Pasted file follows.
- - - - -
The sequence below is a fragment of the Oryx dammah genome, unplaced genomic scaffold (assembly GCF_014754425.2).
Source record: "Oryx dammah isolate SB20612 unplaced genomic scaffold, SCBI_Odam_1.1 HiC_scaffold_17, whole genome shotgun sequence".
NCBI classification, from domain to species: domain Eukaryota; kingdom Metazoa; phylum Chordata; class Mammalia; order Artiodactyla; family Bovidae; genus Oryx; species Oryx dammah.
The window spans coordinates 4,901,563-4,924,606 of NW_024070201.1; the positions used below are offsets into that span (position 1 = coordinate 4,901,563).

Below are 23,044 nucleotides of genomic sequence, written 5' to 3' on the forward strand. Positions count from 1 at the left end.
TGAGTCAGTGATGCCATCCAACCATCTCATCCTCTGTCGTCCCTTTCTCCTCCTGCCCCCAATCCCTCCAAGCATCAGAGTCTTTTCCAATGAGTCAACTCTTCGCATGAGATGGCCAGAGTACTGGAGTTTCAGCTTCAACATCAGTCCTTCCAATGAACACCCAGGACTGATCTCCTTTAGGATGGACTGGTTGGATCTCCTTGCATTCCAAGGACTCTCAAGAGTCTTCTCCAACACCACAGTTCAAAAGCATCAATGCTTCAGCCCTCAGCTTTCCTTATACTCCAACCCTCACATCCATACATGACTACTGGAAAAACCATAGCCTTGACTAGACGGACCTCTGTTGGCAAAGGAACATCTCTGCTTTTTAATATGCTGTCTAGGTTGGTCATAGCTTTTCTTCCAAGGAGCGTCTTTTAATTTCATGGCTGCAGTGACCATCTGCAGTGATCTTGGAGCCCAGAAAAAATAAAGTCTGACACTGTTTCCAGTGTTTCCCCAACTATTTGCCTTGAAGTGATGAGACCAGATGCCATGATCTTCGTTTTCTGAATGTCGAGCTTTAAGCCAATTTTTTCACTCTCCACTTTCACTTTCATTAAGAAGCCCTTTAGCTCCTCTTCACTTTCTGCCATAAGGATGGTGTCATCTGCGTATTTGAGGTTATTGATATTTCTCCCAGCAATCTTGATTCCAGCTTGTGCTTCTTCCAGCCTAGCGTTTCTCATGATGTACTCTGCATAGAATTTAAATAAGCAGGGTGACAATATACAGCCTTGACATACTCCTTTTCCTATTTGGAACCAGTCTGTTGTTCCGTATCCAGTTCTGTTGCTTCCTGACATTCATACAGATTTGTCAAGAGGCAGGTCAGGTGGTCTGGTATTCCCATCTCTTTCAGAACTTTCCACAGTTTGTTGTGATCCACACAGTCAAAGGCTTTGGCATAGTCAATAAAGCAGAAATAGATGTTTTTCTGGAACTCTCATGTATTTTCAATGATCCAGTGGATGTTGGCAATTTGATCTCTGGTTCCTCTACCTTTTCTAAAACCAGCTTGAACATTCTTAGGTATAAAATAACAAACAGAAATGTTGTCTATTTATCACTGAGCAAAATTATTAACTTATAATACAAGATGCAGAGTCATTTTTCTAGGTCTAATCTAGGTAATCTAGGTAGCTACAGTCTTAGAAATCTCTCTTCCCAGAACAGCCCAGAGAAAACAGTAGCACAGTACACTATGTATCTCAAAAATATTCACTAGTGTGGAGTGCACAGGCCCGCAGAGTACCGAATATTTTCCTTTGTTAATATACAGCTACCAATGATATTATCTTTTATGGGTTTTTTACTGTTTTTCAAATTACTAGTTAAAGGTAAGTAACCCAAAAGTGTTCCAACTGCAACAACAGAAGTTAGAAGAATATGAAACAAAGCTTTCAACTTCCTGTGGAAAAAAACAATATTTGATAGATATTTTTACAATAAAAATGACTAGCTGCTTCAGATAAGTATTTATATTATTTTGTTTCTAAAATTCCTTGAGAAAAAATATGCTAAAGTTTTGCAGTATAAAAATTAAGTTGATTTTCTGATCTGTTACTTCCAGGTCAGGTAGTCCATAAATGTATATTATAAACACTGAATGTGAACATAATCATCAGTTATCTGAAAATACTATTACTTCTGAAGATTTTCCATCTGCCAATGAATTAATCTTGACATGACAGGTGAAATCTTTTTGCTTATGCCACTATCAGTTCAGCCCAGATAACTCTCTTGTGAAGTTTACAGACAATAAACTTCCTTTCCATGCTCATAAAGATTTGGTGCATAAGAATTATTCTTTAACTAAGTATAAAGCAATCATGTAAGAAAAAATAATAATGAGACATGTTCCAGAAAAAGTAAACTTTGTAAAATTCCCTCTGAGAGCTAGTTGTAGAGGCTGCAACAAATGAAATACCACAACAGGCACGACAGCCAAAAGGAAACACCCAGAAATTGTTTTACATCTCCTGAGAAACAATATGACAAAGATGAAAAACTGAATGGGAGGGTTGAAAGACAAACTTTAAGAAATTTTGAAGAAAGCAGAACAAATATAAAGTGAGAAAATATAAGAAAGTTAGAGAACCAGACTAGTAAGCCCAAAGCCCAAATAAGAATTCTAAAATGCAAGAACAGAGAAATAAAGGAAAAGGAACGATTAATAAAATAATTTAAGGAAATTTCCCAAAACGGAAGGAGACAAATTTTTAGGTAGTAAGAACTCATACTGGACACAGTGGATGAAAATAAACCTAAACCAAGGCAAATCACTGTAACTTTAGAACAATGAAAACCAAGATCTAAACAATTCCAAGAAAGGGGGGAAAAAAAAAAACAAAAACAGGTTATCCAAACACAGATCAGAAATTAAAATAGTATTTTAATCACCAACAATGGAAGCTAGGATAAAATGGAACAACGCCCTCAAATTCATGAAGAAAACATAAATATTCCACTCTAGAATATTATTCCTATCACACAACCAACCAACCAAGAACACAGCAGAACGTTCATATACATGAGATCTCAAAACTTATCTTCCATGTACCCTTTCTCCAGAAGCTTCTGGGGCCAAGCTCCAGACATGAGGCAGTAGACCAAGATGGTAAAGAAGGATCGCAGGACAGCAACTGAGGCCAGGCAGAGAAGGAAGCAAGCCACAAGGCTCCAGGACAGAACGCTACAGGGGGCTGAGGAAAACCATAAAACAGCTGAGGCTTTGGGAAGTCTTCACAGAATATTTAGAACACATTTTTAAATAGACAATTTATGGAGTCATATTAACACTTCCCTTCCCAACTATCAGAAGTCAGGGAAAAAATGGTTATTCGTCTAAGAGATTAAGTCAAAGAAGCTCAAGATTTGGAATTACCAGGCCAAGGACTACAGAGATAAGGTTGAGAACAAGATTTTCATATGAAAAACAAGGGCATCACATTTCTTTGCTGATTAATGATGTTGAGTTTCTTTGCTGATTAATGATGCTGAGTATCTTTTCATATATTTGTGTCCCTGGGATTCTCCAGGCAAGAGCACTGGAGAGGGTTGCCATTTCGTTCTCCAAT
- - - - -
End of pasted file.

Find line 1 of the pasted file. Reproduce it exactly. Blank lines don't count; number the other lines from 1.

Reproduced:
The sequence below is a fragment of the Oryx dammah genome, unplaced genomic scaffold (assembly GCF_014754425.2).